Volume XLII-3/W4
Int. Arch. Photogramm. Remote Sens. Spatial Inf. Sci., XLII-3/W4, 231-237, 2018
https://doi.org/10.5194/isprs-archives-XLII-3-W4-231-2018
© Author(s) 2018. This work is distributed under
the Creative Commons Attribution 4.0 License.
Int. Arch. Photogramm. Remote Sens. Spatial Inf. Sci., XLII-3/W4, 231-237, 2018
https://doi.org/10.5194/isprs-archives-XLII-3-W4-231-2018
© Author(s) 2018. This work is distributed under
the Creative Commons Attribution 4.0 License.

  06 Mar 2018

06 Mar 2018

DETECTING FLU OUTBREAKS BASED ON SPATIOTEMPORAL INFORMATION FROM URBAN SYSTEMS – DESIGNING A NOVEL STUDY

L. O. Grottenberg1, O. Njå1, E. Tøssebro2, G. S. Braut3, R. Tønnessen4, and G. M. Grøneng5 L. O. Grottenberg et al.
  • 1Department of Safety, Economics and Planning, Faculty of Science and Technology, University of Stavanger, Norway
  • 2Department of Electrical Engineering and Computer Science, Faculty of Science and Technology, University of Stavanger, Norway
  • 3Stavanger University Hospital, Norway
  • 4Department of Influenza, Norwegian Institute of Public Health, Norway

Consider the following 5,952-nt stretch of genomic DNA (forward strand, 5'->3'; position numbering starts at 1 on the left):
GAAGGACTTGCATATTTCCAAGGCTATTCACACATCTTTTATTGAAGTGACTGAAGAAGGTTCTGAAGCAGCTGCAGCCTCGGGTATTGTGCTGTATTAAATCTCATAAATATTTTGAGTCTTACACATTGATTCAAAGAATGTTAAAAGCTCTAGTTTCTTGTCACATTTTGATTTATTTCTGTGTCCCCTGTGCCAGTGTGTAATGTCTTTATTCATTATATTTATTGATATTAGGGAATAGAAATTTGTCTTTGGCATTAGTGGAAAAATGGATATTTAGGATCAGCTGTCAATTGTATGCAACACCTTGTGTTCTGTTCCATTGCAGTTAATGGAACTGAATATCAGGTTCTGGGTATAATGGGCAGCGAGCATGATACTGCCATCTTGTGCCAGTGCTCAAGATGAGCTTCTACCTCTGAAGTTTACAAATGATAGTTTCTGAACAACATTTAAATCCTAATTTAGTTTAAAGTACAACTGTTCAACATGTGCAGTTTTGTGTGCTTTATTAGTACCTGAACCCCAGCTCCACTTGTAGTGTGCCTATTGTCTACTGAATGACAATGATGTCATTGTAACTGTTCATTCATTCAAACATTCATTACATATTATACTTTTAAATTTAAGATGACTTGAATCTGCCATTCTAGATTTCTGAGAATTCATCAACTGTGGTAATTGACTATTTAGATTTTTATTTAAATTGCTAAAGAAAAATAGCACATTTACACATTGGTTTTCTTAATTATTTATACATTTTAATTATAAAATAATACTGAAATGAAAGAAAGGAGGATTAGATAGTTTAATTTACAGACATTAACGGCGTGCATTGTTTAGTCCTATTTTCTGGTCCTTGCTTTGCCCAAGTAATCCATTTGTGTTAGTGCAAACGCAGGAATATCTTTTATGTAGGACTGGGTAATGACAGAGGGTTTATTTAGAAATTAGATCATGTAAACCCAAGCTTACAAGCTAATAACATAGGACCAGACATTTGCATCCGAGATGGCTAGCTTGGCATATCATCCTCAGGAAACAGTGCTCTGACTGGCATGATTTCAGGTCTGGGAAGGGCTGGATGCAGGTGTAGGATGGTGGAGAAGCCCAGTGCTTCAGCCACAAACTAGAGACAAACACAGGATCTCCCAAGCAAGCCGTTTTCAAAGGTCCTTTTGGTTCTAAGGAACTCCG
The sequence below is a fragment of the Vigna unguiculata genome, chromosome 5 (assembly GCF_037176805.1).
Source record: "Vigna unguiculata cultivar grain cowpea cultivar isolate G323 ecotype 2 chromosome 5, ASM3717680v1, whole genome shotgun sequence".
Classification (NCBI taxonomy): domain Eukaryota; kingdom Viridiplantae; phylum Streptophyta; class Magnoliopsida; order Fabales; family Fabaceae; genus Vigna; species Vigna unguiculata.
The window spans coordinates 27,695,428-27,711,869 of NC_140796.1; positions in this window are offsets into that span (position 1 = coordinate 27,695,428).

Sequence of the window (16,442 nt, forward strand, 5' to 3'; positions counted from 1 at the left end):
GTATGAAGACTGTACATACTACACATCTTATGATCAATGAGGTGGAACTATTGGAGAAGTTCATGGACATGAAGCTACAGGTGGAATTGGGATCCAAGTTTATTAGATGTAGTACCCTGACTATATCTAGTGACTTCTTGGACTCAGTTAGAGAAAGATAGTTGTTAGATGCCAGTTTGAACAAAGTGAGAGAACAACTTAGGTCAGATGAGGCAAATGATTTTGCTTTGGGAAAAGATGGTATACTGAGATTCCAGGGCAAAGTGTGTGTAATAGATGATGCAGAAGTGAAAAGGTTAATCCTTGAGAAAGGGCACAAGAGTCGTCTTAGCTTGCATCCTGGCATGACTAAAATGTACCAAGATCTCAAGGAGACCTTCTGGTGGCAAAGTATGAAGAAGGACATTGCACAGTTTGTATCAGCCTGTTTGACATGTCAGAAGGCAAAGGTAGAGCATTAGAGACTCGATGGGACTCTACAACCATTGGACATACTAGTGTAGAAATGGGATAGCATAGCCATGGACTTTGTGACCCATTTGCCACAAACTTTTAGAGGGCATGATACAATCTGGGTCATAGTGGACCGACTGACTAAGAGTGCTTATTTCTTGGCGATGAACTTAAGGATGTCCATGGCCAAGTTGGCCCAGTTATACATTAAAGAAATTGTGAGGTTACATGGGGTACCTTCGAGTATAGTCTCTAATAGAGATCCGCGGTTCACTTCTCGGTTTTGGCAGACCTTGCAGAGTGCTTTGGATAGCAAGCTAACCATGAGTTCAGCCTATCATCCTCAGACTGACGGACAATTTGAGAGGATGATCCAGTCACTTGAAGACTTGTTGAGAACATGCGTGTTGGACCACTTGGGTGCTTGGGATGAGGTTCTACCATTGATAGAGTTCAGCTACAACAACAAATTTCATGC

• 55Department of Infectious Diseases Epidemiology and Modelling, Norwegian Institute of Public Health, Norway

Keywords: GIS, epidemiology, spatial epidemiology, urban information systems, seasonal influenza, infectious disease surveillance and control

Abstract. This paper explores the application of real-time spatial information from urban transport systems to understand the outbreak, severity and spread of seasonal flu epidemics from a spatial perspective. We believe that combining travel data with epidemiological data will be the first step to develop a tool to predict future epidemics and to better understand the effects that these outbreaks have on societal functions over time. Real-time data-streams provide a powerful, yet underutilised tool when it comes to monitoring and detecting changes to the daily behaviour of inhabitants.
In this paper, we describe and discuss the design of the geospatial project, in which we will draw upon data sources available from the Norwegian cities of Oslo and Bergen. Historical datasets from public transport and road traffic will serve as an initial indication of whether changes in daily transport patterns corresponds to seasonal flu data. It is expected that changes in daily transportation habits corresponds to swings in daily and weekly flu activity and that these differences can be measured through geostatistical analysis. Conceptually one could be able to monitor changes in human behaviour and activity in nearly true time by using indicators derived from outside the clinical health services. This type of more up-to-date and geographically precise information could contribute to earlier detection of flu outbreaks and serve as background for implementing tailor-made emergency response measures over the course of the outbreaks.